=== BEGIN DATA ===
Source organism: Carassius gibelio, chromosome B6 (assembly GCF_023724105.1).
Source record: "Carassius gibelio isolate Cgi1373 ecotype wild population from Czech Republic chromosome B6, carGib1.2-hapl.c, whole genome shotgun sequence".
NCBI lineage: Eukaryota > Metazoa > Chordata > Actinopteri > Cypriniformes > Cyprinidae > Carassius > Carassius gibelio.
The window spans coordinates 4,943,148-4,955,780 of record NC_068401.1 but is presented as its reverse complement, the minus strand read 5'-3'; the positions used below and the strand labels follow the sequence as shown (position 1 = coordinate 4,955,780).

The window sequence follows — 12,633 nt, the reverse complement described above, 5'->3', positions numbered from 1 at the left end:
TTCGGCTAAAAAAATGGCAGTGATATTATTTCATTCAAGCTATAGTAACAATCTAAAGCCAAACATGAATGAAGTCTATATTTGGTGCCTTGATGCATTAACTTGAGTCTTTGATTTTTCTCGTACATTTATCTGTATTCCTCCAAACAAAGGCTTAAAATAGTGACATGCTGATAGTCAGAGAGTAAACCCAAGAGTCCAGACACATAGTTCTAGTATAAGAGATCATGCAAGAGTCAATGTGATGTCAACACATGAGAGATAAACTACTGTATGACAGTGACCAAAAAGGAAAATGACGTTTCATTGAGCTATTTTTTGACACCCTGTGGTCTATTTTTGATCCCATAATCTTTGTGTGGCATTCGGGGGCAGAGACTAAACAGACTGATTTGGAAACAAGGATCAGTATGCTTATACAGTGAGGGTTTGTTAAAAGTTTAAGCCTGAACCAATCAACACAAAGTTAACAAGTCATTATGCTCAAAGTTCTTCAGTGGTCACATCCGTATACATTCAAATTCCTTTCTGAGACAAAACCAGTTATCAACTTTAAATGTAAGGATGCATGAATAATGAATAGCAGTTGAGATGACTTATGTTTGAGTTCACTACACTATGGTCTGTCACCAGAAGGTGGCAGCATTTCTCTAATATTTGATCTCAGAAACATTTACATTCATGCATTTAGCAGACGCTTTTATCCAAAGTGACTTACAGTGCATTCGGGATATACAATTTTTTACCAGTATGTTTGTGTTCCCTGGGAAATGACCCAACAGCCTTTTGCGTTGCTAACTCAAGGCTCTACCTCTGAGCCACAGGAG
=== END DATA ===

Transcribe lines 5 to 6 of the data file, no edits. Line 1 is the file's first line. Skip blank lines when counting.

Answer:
The window sequence follows — 12,633 nt, the reverse complement described above, 5'->3', positions numbered from 1 at the left end:
TTCGGCTAAAAAAATGGCAGTGATATTATTTCATTCAAGCTATAGTAACAATCTAAAGCCAAACATGAATGAAGTCTATATTTGGTGCCTTGATGCATTAACTTGAGTCTTTGATTTTTCTCGTACATTTATCTGTATTCCTCCAAACAAAGGCTTAAAATAGTGACATGCTGATAGTCAGAGAGTAAACCCAAGAGTCCAGACACATAGTTCTAGTATAAGAGATCATGCAAGAGTCAATGTGATGTCAACACATGAGAGATAAACTACTGTATGACAGTGACCAAAAAGGAAAATGACGTTTCATTGAGCTATTTTTTGACACCCTGTGGTCTATTTTTGATCCCATAATCTTTGTGTGGCATTCGGGGGCAGAGACTAAACAGACTGATTTGGAAACAAGGATCAGTATGCTTATACAGTGAGGGTTTGTTAAAAGTTTAAGCCTGAACCAATCAACACAAAGTTAACAAGTCATTATGCTCAAAGTTCTTCAGTGGTCACATCCGTATACATTCAAATTCCTTTCTGAGACAAAACCAGTTATCAACTTTAAATGTAAGGATGCATGAATAATGAATAGCAGTTGAGATGACTTATGTTTGAGTTCACTACACTATGGTCTGTCACCAGAAGGTGGCAGCATTTCTCTAATATTTGATCTCAGAAACATTTACATTCATGCATTTAGCAGACGCTTTTATCCAAAGTGACTTACAGTGCATTCGGGATATACAATTTTTTACCAGTATGTTTGTGTTCCCTGGGAAATGACCCAACAGCCTTTTGCGTTGCTAACTCAAGGCTCTACCTCTGAGCCACAGGAG